Budgeting and Financial Planning

As the previous section indicates, it is important to have a well thought out budget or plan for the current fiscal year. Most larger retailers have a series of financial plans. These include a five-year outlook, a three-year forecast, and annual and seasonal plans. Naturally, the forecast accuracy increases as the time horizon gets closer in.Why have a five and three year plan? These are used to set expectations on market expansion, profit margins, capital expenses and cash requirements. Retailers looking to grow their company make extensive use of this long range forecasting. The five year outlook may only look at a few KPI’s such as Sales, Margin, Inventory and Expense expectations. A three year view will include additional KPI’s and often add more detail lines to each. Annual and seasonal plans involve more levels of detail and decreased margins of error. A main function of annual planning is to establish budgets for payroll, inventory, shortage, operations expenses and other headings. Additionally, these financial plans are used as the basis for creation of lower level store and merchandise plans.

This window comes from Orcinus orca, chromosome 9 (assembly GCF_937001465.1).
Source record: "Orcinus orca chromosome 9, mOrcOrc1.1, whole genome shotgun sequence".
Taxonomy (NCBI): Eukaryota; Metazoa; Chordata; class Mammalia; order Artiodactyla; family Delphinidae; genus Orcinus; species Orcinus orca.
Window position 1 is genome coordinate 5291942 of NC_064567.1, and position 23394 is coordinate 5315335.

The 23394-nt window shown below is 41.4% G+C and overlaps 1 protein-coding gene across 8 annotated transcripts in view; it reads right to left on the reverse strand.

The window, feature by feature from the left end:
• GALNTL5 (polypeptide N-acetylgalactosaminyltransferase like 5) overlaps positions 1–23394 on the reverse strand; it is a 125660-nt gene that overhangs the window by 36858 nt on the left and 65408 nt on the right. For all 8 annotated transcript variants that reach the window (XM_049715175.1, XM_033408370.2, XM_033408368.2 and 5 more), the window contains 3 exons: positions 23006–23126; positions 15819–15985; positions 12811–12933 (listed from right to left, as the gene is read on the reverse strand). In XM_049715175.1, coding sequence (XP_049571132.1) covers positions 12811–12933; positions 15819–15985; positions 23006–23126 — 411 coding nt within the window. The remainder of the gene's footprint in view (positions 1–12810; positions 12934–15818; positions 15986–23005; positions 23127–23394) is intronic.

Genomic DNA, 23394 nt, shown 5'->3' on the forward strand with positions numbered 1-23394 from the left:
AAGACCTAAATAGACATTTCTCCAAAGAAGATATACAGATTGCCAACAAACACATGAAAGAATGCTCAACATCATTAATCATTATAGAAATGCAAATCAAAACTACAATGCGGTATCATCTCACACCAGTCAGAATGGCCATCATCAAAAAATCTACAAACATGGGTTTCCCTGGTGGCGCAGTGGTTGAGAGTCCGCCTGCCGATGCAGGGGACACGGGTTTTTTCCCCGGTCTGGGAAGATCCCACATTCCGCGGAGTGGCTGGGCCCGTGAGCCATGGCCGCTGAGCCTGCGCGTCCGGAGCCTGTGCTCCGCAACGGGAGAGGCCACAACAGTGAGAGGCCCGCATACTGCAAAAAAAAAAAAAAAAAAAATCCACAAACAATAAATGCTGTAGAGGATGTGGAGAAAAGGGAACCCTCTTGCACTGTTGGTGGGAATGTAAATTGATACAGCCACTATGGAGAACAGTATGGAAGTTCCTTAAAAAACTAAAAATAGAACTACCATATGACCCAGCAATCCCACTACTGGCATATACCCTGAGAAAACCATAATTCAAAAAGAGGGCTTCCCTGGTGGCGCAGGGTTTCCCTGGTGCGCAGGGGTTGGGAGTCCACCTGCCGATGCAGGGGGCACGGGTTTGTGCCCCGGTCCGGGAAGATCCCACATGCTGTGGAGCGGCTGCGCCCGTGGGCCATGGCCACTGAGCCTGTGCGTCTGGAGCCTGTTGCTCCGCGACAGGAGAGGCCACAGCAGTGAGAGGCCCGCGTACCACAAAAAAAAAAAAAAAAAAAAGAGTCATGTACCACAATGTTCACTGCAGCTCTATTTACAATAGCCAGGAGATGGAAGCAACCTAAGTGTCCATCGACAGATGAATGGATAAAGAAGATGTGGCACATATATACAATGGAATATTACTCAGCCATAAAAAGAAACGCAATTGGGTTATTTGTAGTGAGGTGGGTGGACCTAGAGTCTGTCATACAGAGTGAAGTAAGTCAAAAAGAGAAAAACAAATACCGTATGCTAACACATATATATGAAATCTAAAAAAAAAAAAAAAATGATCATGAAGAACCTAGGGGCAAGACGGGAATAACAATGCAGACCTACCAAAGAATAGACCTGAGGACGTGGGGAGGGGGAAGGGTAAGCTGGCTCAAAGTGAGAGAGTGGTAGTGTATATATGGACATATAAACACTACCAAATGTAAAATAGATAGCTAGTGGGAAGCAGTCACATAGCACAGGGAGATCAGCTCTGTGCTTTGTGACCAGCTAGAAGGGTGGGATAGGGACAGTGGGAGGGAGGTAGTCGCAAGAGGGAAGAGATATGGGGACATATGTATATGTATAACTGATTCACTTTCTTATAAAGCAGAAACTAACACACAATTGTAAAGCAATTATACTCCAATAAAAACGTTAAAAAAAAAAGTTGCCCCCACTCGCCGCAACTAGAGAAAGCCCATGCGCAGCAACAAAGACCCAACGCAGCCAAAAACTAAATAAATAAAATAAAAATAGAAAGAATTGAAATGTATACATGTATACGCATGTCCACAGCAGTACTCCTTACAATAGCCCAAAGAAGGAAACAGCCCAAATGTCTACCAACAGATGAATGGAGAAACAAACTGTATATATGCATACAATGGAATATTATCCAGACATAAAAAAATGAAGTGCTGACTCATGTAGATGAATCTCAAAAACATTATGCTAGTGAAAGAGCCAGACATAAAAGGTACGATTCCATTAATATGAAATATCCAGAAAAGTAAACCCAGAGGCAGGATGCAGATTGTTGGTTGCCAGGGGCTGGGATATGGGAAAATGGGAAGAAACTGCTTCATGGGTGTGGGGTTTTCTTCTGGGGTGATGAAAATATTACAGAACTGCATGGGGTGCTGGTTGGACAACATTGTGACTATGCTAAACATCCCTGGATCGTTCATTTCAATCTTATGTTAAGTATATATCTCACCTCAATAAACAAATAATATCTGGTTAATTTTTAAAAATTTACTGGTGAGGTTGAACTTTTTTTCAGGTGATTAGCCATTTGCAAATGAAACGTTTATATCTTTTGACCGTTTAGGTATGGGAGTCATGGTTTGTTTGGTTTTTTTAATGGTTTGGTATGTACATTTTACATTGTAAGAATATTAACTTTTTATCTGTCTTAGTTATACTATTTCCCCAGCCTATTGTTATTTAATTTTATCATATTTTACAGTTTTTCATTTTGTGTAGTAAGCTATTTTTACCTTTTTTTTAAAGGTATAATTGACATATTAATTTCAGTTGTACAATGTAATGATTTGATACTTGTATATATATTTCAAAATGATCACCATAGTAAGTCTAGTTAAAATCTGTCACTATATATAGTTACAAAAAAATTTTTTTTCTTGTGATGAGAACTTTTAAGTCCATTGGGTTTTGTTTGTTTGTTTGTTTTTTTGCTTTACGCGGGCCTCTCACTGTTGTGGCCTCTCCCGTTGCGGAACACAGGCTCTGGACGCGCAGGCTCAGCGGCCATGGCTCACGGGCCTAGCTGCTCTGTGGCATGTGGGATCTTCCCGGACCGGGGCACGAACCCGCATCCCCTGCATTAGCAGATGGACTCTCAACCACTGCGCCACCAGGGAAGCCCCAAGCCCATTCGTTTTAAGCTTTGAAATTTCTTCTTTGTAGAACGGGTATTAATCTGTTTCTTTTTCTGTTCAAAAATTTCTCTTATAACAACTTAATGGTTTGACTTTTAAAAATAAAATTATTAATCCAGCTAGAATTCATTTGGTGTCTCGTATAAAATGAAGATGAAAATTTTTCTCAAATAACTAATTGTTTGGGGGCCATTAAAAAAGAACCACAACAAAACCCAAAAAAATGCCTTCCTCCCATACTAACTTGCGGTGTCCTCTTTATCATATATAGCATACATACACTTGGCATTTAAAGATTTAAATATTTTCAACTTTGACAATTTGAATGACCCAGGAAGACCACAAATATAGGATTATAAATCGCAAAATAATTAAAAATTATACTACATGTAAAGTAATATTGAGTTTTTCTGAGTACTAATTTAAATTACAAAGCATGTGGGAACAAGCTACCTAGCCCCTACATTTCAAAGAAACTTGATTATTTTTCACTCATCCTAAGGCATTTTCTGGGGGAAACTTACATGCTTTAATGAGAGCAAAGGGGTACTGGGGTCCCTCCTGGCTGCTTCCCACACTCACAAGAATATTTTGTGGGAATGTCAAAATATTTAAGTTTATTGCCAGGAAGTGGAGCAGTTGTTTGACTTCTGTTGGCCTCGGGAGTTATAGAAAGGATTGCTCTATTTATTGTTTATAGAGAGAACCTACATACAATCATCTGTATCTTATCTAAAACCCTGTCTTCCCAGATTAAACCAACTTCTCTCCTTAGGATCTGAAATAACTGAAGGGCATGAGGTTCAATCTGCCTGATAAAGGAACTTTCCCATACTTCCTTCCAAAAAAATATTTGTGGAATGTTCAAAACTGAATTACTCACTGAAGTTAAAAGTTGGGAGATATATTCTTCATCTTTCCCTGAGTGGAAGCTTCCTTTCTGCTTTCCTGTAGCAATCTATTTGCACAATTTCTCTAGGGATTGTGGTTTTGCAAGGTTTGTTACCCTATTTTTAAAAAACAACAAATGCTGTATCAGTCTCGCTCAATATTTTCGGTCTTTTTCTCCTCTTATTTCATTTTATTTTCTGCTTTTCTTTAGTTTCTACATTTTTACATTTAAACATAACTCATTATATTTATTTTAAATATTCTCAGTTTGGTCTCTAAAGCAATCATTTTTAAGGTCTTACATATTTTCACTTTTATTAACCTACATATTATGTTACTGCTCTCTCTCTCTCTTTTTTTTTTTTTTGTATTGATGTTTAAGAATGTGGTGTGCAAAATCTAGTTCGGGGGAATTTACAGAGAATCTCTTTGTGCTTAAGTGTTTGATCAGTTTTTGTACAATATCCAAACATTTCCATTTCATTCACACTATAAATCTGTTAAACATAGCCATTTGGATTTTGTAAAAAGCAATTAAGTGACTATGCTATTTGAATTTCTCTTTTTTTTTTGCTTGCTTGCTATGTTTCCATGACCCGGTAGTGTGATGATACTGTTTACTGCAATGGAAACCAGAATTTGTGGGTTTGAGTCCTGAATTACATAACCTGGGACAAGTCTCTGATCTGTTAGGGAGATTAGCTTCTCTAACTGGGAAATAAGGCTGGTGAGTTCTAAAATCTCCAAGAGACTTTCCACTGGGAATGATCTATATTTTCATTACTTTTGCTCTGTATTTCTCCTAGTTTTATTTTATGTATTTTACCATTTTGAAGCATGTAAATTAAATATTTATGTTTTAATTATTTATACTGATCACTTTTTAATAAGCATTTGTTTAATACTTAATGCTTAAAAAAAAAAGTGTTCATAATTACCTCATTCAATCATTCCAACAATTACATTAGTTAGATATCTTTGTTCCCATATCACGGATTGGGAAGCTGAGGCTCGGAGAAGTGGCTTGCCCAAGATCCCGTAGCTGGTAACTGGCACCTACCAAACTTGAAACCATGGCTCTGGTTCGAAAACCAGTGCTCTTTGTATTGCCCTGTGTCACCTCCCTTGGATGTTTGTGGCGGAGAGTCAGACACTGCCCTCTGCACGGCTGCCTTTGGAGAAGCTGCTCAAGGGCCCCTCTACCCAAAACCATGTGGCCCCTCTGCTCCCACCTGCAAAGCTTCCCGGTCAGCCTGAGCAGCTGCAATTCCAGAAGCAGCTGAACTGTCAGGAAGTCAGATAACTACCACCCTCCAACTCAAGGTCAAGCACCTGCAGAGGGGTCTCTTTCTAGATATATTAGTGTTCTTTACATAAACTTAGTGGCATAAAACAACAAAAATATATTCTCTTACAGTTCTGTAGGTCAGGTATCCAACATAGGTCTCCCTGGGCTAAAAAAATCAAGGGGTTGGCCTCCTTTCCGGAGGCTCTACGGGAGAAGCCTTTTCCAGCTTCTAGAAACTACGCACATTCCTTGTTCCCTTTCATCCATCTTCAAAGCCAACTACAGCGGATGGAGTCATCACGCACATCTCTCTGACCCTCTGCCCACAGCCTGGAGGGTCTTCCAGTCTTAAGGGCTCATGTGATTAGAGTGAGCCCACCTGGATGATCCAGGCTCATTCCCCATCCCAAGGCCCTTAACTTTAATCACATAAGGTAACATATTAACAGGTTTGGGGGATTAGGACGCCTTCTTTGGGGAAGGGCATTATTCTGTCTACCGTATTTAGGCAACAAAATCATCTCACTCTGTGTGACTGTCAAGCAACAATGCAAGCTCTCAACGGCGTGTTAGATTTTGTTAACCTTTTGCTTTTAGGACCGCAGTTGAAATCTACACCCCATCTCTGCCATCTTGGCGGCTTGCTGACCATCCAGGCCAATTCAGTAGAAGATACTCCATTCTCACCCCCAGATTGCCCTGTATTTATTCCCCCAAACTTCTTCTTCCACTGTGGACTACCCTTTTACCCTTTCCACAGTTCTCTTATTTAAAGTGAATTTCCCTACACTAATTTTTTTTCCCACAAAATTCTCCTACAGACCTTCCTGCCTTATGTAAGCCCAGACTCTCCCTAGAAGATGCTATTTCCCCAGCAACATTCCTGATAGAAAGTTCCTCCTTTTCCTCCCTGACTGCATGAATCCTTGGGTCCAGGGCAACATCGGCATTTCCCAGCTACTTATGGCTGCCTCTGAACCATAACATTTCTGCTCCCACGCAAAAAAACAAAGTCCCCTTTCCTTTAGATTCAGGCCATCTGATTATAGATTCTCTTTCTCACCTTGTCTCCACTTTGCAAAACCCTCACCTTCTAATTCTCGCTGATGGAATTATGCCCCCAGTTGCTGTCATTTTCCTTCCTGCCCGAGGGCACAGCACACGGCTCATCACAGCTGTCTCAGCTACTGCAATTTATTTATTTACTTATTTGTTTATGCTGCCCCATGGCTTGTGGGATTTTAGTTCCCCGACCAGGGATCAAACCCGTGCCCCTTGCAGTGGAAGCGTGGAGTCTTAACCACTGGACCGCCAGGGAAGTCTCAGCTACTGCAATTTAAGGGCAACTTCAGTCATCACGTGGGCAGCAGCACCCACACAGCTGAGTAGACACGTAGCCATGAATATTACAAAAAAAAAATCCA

As strategic planning becomes more ingrained into the core processes of retailers, many retailers are realizing other issues arise. Issues relating to plan ownership, version control and data inputs become vital to producing optimal plans. Modern software solutions can integrate strategic plans with merchandise plans as well as utilize the same sales and financial data as other core merchandising systems. When developing financial budgets, it is extremely valuable to be able to examine the last two or three years financial performance at the detailed level and identify trends in, for example, gross margin %, staff costs percent to sales, occupancy costs percent to sales, etc. Once a plan is built, the resulting percent to sales figures should be compared to prior year results to check for sensibility. Good accounting software solutions can generally provide this capability.